every inequality of ground which afforded them shelter, and every effort of General Ewing and Lieutenant Colonel Louis. Von Blessinight to rally them and urge them forward proved of no avail. Both of these officers exposed themselves very much in the effort to encourage this regiment, and they were SECONDED in their efforts by the officers of the regiment.
Lieutenant A. C. Fisk, aide-de-camp to General Hugh Ewing, was conspicuous in his efforts to encourage and animate them to go forward to the assistance of their gallant comrades, who could be seen already upon the very-intrenchments of the enemy, and Sergt. Major Louis Sebastian, thirty-seventh Ohio Volunteer Infantry, went along the whole line of the regiment, exposing himself to the heaviest fire of the enemy, exhorting and remonstrating with the men and urging them forward; but it was all in vain. They refused to move, and remained in the road, blocking the way to the other regiment behind, and I was finally compelled to recoil and shelter themselves, and which was less than 150 yards from the bastion, I ordered the brigade Colonel Giles A. Smith forward by the same route, while it was better covered from the fire of the enemy. Led through ravines made almost impassable with abatis of fallen timer, and did not admit of anything like a charge. I therefore directed Co. Giles A. Smith to go forward as rapidly as the nature of the ground would admit, and to assault whenever he found it practicable to do so, and directed Colonel Thomas Kilby Smith to follow close up and support any movement Colonel Giles A. Smith should make. Colonel Giles A. Smith pushed forward, following the ravine to the left of the position of General Ewing, and reached a ridge about 100 yards from the enemy's intrenchments.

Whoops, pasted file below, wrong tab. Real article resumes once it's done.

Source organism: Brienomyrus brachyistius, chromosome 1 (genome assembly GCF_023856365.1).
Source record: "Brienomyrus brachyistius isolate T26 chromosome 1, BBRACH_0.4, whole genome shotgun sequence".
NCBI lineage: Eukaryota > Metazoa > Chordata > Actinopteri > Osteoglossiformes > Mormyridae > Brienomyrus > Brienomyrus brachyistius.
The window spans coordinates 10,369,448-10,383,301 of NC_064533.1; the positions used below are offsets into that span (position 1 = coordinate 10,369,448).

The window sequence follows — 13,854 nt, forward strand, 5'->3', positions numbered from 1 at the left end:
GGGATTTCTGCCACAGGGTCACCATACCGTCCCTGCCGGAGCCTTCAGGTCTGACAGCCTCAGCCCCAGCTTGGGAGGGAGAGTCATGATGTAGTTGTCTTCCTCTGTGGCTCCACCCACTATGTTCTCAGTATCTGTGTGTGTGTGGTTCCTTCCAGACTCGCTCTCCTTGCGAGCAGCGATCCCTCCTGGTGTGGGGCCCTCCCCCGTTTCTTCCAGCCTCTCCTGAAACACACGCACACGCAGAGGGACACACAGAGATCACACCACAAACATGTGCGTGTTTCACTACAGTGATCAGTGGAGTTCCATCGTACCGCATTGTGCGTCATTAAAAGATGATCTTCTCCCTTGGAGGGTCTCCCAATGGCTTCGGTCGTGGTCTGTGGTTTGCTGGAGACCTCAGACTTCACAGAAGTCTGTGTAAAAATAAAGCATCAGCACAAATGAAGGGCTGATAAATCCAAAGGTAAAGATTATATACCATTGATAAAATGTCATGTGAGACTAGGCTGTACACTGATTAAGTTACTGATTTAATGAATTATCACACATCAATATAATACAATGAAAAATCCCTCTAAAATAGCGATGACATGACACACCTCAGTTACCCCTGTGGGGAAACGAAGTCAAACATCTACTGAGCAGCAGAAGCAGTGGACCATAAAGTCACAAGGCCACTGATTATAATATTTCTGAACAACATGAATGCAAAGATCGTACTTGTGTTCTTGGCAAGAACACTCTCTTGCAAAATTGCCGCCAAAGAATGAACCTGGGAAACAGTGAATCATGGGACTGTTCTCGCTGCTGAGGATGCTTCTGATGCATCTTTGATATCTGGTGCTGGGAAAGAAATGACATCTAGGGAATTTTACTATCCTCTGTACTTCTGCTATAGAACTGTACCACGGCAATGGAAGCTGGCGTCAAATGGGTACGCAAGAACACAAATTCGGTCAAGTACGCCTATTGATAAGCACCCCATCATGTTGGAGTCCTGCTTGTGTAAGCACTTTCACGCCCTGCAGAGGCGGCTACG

At this point he found General Ransom, commanding a brigade of the DIVISION of General McPherson's corps, who had approached by a ravine from the left of my position, and who, from the nature of the ground, was able to advance his brigade under cover still near to the enemy's works than that Colonel Smith. General Ransom and Colonel Smith communicated with each other, and determined to make a simultaneous assault. It was late in the afternoon before these brigades were able to reach the position which I have referred to, so difficult and toilsome more so by the abatis and artificial entanglement thrown across it by given to advance, and the sharpshooter from Ewing's brigade and our artillery opened upon the enemy at the same time with considerable effect; but after reaching the face of the works of the enemy, they encountered a most fatal and deadly enfilading fire from the ethe left, which came crashing through the ranks, while in front it was found impossible to advance. Both brigades, however, maintained pertinaciously the ground they had won, and Colonel Giles A. Smith's since given by you the position has been materially strengthened and advanced.